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Violence is a central concept for describing social relationships among humans, a concept loaded with ethical and political significance. Yet, what is violence? What forms can it take? Can human life be void of violence, and should it be? These are some of the hard questions that a theory of violence shall address.
In this article, we address psychological violence, which will be kept distinct from physical violence and verbal violence. Other questions, such as, "Why are humans violent?," or "Can violence ever be just?," or "Should humans aspire to non-violence?" will be left for another occasion.
What Is Psychological Violence?
In a first approximation, psychological violence may be defined as that sort of violence which involves psychological damage on the part of the agent who is being violated. You do have psychological violence, that is, any time that an agent voluntarily inflicts some psychological distress on an agent.
Psychological violence is compatible with physical violence or verbal violence. The damage done to a person that has been the victim of a sexual assault is not only the damage deriving from the physical injuries to her or his body; the psychological trauma the event may provoke is part and parcel of the violence perpetrated, which is a psychological sort of violence.
The Politics of Psychological Violence
Psychological violence is of the utmost importance from a political point of view. Racism and sexism have been indeed analyzed as forms of violence that a government, or a sect of society, was inflicting on some individuals. From a legal perspective, to recognize that racism is a form of violence even when no physical damage is provoked to the victim of racist behavior is an important instrument for putting some pressure (that is, exercising some form of coercion) on those whose behavior is racist.
On the other hand, as it is often difficult to assess psychological damage (who can tell whether a woman is really suffering because of the sexist behavior of her acquaintances rather than because of her own personal issues?), the critics of psychological violence often try to find an easy apologetic way out. While disentangling causes in the psychological sphere is difficult, however, there is little doubt that discriminatory attitudes of all sorts do put some psychological pressure on agents: such a sensation is quite familiar to all human beings, since childhood.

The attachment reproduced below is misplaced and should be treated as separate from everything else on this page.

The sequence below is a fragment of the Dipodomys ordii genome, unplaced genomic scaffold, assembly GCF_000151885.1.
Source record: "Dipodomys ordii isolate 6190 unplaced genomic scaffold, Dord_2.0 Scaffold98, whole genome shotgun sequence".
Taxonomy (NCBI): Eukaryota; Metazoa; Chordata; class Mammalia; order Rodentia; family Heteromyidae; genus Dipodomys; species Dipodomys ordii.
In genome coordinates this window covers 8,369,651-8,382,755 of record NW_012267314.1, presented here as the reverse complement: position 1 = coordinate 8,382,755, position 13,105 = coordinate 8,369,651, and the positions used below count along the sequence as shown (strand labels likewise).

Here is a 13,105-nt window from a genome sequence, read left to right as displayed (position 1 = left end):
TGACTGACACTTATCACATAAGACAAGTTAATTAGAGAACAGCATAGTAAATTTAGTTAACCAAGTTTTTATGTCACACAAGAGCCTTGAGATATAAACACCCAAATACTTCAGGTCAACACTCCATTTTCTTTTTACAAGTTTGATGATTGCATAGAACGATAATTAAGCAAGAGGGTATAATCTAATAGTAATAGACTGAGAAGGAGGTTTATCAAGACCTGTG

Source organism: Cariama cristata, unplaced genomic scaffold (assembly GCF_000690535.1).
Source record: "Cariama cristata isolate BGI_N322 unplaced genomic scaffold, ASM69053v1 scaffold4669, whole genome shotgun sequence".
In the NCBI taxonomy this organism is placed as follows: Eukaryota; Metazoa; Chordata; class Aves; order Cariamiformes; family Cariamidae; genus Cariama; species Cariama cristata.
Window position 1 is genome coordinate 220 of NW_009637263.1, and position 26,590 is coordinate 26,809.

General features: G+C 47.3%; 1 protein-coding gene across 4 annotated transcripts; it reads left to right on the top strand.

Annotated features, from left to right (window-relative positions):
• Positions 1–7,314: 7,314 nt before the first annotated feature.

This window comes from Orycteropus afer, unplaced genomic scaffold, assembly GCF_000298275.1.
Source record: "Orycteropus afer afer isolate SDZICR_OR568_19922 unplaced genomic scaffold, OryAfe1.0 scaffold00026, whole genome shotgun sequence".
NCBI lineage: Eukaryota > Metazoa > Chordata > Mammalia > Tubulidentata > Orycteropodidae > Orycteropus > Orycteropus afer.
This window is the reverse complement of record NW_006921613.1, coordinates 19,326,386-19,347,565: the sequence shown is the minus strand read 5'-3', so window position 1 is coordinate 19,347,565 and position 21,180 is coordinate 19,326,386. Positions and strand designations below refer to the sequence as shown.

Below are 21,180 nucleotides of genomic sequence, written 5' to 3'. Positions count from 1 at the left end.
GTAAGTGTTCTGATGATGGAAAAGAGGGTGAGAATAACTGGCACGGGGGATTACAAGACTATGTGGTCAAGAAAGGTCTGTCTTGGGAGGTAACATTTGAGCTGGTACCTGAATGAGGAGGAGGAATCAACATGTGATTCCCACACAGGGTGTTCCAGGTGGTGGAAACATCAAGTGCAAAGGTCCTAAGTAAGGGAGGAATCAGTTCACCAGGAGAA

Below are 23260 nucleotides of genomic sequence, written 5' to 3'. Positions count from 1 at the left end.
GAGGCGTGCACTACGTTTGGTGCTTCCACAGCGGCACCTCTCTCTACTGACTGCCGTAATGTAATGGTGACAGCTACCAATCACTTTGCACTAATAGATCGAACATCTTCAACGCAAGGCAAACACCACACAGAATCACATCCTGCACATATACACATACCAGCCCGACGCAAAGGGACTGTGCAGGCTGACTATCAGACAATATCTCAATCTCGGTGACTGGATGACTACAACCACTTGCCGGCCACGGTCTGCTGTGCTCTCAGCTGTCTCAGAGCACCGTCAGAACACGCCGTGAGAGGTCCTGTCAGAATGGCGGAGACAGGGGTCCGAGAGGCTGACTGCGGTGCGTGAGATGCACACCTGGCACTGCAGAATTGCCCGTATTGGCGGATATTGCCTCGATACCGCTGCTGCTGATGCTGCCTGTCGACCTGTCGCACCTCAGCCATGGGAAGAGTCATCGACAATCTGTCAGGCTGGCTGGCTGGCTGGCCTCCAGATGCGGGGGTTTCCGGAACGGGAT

Reacting to Psychological Violence
Psychological violence poses also some important and difficult ethical dilemmas. First and foremost, is it justified to react with physical violence to an act of psychological violence? Can we, for instance, excuse bloody or physically violent revolts that were perpetrated as a reaction to situations of psychological violence? Consider even a simple case of mobbing, which (at least in part) involves some dose of psychological violence: can it be justified reacting in a physically violent manner to mobbing?
The questions just raised divide harshly those who debate violence. On one hand stand those who regard physical violence as a higher variant of violent behavior: reacting to psychological violence by perpetrating physical violence means to escalate violence. On the other hand, some maintain that certain forms of psychological violence may be more atrocious than any form of physical violence: it is indeed the case that some of the worst forms of torture are psychological and may involve no direct physical damage be inflicted on the tortured.
Understanding Psychological Violence
While the majority of human beings may have been a victim of some form of psychological violence at some point of their life, without a proper notion of a self it is difficult to devise effective strategies for coping with the damages inflicted by those violent acts. What does it take to heal from psychological trauma or damage? How to cultivate the well-being of a self? Those may possibly be among the most difficult and central questions that philosophers, psychologists, and social scientists have to answer in order to cultivate the well-being of individuals.